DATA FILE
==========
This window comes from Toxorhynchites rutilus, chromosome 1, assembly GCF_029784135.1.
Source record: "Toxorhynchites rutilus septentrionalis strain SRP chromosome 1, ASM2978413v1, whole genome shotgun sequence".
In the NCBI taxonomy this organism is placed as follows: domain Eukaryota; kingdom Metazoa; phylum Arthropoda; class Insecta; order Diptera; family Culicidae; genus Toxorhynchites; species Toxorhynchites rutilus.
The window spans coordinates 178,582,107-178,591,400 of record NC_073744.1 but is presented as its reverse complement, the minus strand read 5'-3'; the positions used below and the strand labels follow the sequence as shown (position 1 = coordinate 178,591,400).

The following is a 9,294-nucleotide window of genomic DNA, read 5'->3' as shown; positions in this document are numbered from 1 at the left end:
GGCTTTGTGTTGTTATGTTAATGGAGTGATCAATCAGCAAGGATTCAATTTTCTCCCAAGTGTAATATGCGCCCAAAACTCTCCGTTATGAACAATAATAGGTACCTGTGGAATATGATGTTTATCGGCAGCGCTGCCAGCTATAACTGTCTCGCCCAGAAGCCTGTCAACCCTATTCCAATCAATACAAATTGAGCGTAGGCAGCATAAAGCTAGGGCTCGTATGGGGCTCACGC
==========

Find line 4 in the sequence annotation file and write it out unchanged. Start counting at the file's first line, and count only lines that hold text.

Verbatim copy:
The window spans coordinates 178,582,107-178,591,400 of record NC_073744.1 but is presented as its reverse complement, the minus strand read 5'-3'; the positions used below and the strand labels follow the sequence as shown (position 1 = coordinate 178,591,400).